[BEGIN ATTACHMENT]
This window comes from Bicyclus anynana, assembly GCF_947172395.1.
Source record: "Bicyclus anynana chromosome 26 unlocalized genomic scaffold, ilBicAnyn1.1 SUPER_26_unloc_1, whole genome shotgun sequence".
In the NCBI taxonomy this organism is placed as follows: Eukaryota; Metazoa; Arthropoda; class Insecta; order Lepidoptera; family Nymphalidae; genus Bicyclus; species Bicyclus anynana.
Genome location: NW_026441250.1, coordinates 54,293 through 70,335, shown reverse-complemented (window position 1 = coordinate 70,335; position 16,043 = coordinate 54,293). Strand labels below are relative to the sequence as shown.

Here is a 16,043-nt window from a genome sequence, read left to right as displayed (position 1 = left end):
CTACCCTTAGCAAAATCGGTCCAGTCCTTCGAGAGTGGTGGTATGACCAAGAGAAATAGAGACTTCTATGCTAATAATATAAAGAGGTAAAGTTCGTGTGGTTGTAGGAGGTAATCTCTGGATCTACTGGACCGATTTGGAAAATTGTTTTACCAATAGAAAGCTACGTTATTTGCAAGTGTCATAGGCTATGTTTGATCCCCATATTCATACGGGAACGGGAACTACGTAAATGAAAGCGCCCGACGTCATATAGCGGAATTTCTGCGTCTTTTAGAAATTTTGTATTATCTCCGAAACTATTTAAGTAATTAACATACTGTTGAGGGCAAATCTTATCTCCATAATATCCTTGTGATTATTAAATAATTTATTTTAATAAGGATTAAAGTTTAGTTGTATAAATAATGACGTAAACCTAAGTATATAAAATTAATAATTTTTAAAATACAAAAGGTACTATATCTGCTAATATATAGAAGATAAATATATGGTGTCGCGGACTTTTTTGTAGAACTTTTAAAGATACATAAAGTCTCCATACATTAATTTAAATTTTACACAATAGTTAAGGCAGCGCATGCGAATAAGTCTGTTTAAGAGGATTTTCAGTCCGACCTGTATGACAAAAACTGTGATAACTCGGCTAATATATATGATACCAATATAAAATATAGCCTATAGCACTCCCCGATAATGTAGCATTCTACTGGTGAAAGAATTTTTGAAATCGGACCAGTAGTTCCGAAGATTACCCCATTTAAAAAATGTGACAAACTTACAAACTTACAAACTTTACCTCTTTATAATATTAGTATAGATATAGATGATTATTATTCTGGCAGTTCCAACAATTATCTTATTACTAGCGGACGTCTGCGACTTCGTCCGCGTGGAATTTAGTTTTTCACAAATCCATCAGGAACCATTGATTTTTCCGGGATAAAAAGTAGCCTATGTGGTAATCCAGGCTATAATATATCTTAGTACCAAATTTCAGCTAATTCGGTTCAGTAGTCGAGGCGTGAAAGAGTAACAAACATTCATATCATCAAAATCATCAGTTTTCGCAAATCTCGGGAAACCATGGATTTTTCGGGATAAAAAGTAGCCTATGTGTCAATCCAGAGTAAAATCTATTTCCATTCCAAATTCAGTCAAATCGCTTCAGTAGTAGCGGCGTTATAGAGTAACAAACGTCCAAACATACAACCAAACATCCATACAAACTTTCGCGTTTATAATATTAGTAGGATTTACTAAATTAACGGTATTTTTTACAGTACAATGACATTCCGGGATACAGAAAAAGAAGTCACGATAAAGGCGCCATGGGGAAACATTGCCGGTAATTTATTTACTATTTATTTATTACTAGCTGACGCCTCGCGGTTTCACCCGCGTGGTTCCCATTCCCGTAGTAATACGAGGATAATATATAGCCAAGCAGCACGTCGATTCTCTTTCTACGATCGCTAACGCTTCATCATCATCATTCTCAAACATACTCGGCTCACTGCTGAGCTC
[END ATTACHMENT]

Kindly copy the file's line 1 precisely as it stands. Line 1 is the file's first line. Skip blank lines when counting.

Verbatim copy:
This window comes from Bicyclus anynana, assembly GCF_947172395.1.